Workplace sexual misconduct hurts company value, new data shows

Mitchell Hartman Aug 21, 2020
Heard on: Marketplace Morning Report
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Former McDonald’s CEO Stephen Easterbrook is fighting with that company over relationships he had with subordinates. Scott Olson/Getty Images

Workplace sexual misconduct hurts company value, new data shows

Mitchell Hartman Aug 21, 2020
Former McDonald’s CEO Stephen Easterbrook is fighting with that company over relationships he had with subordinates. Scott Olson/Getty Images
HTML EMBED:
COPY

There’s new data out showing a connection between sexual misconduct at companies and lousy financial performance by those companies.

Last week, the former CEO of McDonald’s was sued by the company following allegations of misconduct, and this week a top Hollywood executive left NBCUniversal after an extramarital affair.

When a top executive at major companies like these faces credible allegations of sexual harassment or misconduct, investors often punish the company, and its stock price falls.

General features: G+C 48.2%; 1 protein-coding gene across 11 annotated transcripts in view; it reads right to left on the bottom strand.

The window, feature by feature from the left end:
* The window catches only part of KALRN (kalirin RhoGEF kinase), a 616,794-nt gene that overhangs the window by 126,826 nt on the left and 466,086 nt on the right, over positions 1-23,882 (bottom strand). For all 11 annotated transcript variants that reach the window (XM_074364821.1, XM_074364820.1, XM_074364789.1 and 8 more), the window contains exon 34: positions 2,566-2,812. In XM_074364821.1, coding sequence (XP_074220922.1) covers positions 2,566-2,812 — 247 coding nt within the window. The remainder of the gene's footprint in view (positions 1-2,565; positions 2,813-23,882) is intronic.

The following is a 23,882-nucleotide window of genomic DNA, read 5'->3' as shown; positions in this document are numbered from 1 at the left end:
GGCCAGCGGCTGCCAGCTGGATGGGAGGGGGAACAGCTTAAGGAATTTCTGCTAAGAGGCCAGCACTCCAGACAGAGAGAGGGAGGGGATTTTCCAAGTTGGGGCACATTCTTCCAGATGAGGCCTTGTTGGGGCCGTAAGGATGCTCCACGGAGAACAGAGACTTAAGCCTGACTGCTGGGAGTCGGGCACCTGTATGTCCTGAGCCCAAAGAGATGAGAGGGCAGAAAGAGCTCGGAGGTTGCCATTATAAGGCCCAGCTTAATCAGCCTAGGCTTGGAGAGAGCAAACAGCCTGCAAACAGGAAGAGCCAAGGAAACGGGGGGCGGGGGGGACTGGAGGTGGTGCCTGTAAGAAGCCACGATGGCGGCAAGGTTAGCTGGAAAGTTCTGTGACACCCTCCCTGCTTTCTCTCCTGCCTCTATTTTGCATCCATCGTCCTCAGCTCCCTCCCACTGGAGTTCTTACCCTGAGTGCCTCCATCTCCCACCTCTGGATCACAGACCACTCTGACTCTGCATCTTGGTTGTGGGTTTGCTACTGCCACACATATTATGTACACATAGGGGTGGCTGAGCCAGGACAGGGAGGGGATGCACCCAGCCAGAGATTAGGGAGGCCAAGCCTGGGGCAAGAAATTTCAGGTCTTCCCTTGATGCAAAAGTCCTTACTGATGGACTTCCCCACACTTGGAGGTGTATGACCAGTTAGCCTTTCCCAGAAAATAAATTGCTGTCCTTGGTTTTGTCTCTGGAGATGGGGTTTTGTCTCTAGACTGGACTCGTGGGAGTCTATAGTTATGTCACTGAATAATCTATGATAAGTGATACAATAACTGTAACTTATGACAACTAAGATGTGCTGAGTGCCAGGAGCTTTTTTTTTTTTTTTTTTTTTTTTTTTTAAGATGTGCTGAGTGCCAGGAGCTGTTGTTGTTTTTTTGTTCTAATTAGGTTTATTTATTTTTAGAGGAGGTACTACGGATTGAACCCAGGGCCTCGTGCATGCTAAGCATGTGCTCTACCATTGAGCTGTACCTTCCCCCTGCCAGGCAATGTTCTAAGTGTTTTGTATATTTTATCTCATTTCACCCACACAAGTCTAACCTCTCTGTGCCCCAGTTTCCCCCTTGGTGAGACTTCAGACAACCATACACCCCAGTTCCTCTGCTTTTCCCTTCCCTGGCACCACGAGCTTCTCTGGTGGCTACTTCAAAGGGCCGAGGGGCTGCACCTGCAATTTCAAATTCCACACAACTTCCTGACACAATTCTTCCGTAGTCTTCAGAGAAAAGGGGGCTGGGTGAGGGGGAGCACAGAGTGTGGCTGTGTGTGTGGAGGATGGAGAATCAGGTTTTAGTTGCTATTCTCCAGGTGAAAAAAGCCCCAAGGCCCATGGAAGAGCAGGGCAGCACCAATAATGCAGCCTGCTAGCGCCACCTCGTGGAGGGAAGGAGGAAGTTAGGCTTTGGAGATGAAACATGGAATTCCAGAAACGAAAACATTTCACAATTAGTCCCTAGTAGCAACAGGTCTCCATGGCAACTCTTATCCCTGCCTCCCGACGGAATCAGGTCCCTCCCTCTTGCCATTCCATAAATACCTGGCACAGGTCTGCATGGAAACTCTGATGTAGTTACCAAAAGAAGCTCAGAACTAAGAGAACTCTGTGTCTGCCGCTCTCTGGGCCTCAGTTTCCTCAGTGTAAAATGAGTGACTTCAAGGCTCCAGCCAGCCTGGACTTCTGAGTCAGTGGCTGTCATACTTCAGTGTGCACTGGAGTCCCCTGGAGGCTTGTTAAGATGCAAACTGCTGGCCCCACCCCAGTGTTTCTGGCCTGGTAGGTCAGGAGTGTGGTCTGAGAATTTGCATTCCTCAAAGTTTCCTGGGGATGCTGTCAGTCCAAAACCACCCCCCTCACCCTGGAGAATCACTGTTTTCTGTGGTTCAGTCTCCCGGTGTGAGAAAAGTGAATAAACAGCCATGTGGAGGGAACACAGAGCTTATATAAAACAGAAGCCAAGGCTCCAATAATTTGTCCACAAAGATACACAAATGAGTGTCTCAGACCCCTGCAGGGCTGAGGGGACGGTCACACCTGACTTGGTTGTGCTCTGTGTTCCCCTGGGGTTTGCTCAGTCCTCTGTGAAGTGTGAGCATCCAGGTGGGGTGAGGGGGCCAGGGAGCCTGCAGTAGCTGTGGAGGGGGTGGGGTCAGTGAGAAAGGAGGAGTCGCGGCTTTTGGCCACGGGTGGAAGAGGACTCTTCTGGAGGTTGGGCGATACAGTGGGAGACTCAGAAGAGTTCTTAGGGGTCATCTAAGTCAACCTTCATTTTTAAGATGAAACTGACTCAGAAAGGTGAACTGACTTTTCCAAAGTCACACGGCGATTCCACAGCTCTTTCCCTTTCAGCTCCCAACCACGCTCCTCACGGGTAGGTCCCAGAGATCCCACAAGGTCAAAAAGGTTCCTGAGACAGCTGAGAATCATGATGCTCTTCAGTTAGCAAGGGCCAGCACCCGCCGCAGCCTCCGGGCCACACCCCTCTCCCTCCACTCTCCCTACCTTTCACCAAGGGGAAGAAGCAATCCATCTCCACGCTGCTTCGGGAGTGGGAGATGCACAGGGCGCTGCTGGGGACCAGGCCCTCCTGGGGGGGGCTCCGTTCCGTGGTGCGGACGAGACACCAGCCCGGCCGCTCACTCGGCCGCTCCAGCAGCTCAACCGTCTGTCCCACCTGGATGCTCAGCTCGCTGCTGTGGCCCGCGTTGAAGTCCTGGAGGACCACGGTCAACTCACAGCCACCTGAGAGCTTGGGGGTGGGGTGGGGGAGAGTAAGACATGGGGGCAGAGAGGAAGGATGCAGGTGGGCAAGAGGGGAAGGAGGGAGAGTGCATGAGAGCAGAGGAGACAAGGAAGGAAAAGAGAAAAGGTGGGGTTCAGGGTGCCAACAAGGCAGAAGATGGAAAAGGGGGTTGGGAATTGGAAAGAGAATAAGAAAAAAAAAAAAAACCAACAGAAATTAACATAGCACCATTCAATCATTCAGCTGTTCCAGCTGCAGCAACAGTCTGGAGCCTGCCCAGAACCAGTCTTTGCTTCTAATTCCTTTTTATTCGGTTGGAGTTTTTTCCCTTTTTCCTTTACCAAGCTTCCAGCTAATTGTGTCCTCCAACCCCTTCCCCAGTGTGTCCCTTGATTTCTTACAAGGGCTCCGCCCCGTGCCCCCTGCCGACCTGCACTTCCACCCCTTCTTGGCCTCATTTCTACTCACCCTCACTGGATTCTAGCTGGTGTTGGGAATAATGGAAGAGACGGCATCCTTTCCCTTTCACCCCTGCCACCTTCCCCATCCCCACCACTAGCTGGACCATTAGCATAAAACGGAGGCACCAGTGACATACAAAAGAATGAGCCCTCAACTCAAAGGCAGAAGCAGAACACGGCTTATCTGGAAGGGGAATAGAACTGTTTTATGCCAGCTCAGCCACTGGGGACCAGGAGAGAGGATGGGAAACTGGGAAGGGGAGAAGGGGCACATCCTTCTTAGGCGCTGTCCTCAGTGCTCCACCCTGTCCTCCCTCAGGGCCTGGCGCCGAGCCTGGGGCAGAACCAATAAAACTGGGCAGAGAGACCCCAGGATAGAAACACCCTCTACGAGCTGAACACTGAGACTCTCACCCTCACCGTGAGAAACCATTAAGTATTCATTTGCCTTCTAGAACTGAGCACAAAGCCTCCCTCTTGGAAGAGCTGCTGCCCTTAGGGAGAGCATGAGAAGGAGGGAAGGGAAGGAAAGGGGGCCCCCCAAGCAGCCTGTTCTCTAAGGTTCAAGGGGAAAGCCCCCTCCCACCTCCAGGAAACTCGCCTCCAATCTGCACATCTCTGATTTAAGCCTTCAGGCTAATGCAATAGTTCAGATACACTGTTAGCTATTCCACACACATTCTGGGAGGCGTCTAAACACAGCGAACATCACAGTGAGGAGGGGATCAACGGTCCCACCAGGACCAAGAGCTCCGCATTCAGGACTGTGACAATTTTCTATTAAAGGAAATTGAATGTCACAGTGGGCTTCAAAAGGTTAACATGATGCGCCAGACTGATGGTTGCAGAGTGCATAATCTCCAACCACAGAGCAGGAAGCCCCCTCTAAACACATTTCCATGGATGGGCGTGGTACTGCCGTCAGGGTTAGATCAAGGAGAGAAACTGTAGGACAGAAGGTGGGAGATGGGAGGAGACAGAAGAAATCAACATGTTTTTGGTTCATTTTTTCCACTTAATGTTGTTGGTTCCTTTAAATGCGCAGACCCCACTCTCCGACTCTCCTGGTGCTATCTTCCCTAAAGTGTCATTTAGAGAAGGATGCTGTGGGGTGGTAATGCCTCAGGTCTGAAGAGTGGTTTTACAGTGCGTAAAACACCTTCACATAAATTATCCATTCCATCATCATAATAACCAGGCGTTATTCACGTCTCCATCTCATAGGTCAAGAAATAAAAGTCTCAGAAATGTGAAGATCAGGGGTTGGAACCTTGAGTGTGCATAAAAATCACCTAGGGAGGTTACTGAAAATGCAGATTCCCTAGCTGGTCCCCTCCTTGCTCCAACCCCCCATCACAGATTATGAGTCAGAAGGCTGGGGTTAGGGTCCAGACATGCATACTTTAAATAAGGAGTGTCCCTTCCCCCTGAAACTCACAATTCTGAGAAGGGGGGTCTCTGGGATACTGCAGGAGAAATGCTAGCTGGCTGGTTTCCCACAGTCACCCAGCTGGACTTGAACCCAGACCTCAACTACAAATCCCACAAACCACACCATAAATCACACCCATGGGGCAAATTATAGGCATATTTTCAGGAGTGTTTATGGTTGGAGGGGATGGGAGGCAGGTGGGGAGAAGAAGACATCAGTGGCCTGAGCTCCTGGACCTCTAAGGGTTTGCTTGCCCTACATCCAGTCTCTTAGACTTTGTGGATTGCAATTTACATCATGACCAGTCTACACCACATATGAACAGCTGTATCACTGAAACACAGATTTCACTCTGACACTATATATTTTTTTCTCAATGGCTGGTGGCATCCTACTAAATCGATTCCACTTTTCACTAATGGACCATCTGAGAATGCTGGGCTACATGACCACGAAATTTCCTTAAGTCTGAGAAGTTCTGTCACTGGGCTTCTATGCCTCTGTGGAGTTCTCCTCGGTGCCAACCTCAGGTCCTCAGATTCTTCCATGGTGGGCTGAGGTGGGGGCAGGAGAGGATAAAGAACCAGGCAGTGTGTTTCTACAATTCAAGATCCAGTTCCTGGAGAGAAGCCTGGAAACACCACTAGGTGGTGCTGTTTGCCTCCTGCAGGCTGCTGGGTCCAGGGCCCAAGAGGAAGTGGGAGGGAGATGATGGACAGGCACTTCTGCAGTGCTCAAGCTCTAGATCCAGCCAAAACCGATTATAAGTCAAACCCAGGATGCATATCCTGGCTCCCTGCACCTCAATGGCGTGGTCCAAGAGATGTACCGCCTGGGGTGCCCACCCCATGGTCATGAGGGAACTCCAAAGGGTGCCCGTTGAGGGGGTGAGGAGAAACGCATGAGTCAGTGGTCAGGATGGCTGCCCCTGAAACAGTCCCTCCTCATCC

That left finance professor Yik Au at the University of Manitoba with a question: “If sexual harassment in the C-suite has negative impacts, what about for everyday employees and line managers?”

Looking for complaints of sexual harassment and discrimination, Au and his colleagues sifted through 1.5 million employee reviews on job sites Indeed and Glassdoor. They focused on the period from 2011 to 2017.

“If you’d invested in these sexually harassing firms, you would have actually suffered a loss of around 20%, compared to an increase of about 150% for regular firms,” Au said. “We’re looking at underperformance of about $2 billion dollars per year.”

Delving into company financial reports, the researchers concluded that a culture of sexual harassment and discrimination for rank-and-file employees drives labor costs up and operating profitability down.

The research was presented at the virtual annual meeting of the American Accounting Association, held in mid-August.

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